2. The behaviors or mental acts are aimed at preventing or reducing anxiety or distress, or preventing some dreaded event or situation; however, these behaviors or mental acts either are not connected in a realistic way with what they are designed to neutralize or prevent or are clearly excessive.

B. The obsessions or compulsions are time-consuming (e.g., take more than 1 hour per day) or cause clinically significant distress or impairment in social, occupational, or other important areas of functioning.

C. The obsessive-compulsive symptoms are not attributable to the physiologic effects of a substance (e.g., a drug of abuse, a medication) or another medical condition.

D. The disturbance is not better explained by the symptoms of another mental disorder.

Updated May 23, 2014


KM Logo UpdatedKey Ministry has assembled resources to help churches more effectively minister to children and adults with ADHD, anxiety disorders, Asperger’s Disorder, Bipolar Disorder, depression and trauma. Please share our resources with any pastors, church staff, volunteers or families looking to learn more about the influence these conditions can exert upon spiritual development in kids, and what churches can do to help!

About Dr. G

Dr. Stephen Grcevich serves as President and Founder of Key Ministry, a non-profit organization providing free training, consultation, resources and support to help churches serve families of children with disabilities. Dr. Grcevich is a graduate of Northeastern Ohio Medical University (NEOMED), trained in General Psychiatry at the Cleveland Clinic Foundation and in Child and Adolescent Psychiatry at University Hospitals of Cleveland/Case Western Reserve University. He is a faculty member in Child and Adolescent Psychiatry at two medical schools, leads a group practice in suburban Cleveland (Family Center by the Falls), and continues to be involved in research evaluating the safety and effectiveness of medications prescribed to children for ADHD, anxiety and depression. He is a past recipient of the Exemplary Psychiatrist Award from the National Alliance on Mental Illness (NAMI). Dr. Grcevich was recently recognized by Sharecare as one of the top ten online influencers in children’s mental health. His blog for Key Ministry, www.church4everychild.org was ranked fourth among the top 100 children's ministry blogs in 2015 by Ministry to Children.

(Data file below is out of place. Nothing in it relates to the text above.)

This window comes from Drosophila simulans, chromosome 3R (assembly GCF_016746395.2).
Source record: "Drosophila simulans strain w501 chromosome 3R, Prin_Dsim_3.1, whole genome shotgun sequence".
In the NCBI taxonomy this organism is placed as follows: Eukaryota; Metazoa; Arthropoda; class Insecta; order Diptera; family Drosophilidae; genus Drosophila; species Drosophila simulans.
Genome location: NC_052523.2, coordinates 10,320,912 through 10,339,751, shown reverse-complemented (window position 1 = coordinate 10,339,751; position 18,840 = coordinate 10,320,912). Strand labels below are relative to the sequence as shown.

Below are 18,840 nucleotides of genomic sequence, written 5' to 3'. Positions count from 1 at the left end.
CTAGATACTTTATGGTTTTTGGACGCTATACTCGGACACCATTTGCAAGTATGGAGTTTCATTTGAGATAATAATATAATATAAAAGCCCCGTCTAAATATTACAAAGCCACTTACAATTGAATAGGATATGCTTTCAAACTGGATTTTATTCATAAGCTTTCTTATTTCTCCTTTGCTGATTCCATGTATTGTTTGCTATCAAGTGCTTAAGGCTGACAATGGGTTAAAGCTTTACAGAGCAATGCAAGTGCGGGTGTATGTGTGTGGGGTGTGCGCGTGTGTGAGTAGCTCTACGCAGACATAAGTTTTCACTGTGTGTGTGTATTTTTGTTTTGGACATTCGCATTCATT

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3 Responses to When Christian parents should seek out a Christian mental health professional

  1. Rebecca Adam says:

    Oh my, thank you so much for this post! This is definitely an area that can totally destroy a family if the OCD is misinterpreted by a professional. Parents have to be so vigilant who they choose to give care to their children.


    • drgrcevich says:

      Thanks for your post, Rebecca. I hear there may be some neat things in store for a lot of families in Western Pennsylvania in the aftermath of Rebecca’s most recent training there.


  2. EXCELLENT guidance…as always. Thanks.